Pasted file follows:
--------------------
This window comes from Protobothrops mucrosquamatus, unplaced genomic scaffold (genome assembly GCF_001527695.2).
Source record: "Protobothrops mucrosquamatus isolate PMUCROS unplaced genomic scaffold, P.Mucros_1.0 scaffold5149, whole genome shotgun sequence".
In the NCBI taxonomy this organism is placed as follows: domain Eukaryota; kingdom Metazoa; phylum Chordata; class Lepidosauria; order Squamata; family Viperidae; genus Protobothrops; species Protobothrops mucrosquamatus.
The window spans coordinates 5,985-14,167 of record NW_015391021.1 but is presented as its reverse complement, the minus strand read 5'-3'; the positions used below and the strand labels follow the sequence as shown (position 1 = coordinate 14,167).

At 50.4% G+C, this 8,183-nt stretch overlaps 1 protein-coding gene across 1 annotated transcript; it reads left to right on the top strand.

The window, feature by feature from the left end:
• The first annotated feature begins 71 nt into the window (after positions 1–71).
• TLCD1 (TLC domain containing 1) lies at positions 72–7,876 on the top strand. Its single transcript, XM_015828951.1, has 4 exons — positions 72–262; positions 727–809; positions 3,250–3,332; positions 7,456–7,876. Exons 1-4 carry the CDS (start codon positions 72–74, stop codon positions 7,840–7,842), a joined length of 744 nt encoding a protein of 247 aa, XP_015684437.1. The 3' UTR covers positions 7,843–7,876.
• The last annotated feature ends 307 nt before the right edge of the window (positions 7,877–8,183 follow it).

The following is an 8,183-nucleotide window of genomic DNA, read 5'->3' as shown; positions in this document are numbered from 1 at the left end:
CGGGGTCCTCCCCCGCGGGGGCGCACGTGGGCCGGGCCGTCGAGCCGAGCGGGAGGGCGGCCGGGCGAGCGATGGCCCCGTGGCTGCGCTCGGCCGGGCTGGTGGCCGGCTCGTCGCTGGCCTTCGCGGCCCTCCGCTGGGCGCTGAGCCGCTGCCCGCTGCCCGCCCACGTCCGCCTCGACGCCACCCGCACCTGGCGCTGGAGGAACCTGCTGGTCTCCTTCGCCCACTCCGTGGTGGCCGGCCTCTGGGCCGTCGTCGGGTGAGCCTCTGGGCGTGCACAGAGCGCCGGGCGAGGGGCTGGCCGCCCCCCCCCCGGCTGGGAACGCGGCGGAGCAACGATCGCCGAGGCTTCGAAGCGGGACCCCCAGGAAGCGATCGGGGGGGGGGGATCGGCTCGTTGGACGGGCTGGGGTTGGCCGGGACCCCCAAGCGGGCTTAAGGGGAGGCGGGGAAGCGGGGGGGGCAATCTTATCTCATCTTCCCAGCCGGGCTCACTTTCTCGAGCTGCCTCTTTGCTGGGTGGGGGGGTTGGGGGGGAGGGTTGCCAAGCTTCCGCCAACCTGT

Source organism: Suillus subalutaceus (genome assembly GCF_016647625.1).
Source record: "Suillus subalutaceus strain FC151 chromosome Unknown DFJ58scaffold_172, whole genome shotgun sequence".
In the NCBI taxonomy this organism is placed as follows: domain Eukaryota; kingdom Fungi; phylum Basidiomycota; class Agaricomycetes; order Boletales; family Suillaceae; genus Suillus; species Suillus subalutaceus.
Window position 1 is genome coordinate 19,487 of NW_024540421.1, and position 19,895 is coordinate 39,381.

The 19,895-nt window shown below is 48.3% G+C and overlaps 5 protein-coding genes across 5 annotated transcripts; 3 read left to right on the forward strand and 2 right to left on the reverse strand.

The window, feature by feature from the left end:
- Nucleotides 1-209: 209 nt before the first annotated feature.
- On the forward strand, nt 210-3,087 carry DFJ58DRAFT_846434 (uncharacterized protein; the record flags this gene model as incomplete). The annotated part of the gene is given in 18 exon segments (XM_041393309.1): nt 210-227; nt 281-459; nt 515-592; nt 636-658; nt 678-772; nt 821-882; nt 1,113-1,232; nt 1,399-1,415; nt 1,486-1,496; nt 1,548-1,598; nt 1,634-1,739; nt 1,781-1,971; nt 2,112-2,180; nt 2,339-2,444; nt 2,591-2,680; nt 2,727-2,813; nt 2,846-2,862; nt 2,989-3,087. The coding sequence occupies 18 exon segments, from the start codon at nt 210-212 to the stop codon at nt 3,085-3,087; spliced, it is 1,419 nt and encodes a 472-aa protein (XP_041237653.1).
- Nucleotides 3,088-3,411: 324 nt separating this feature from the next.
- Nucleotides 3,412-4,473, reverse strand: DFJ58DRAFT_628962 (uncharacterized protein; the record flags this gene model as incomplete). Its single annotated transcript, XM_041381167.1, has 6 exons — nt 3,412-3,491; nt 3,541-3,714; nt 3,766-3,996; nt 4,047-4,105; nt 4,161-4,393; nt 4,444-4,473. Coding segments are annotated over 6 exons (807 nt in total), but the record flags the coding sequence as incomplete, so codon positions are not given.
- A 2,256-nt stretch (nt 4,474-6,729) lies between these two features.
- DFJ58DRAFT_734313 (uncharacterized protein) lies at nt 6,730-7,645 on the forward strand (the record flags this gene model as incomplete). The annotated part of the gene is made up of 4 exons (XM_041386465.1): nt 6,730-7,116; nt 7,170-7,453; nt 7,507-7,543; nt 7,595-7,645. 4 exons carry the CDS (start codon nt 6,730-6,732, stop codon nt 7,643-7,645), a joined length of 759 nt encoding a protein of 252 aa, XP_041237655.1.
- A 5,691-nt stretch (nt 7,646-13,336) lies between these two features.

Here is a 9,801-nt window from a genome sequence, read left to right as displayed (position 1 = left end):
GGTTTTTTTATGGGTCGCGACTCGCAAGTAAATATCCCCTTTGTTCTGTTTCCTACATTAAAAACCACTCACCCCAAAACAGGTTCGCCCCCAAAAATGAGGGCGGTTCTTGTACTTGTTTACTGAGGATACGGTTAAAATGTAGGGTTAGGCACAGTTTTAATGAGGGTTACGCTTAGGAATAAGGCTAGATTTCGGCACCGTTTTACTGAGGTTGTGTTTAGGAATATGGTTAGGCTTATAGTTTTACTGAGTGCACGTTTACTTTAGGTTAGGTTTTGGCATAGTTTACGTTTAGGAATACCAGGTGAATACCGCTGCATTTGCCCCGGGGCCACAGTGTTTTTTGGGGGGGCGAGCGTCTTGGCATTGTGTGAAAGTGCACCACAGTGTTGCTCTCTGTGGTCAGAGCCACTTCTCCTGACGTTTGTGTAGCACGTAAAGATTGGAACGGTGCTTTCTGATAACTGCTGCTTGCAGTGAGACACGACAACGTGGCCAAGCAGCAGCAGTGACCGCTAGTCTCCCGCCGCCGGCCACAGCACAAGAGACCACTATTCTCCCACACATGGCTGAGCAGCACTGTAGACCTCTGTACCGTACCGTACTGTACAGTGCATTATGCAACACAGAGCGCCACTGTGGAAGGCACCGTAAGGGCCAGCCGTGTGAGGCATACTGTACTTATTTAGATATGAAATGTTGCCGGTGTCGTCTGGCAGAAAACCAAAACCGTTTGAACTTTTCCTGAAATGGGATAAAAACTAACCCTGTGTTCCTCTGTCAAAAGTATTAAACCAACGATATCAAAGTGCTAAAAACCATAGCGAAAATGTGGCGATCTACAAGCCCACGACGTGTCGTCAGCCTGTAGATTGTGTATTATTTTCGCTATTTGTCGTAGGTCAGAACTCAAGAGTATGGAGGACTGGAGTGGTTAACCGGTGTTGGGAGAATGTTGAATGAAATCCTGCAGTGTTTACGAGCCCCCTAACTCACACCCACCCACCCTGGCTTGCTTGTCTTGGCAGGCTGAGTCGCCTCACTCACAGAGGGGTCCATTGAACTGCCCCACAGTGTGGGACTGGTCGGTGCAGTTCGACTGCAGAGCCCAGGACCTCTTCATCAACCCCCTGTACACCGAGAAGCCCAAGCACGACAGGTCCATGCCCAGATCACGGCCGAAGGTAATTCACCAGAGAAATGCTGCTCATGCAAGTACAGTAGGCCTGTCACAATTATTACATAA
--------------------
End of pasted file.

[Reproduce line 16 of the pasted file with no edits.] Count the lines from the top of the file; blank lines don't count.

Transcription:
The 19,895-nt window shown below is 48.3% G+C and overlaps 5 protein-coding genes across 5 annotated transcripts; 3 read left to right on the forward strand and 2 right to left on the reverse strand.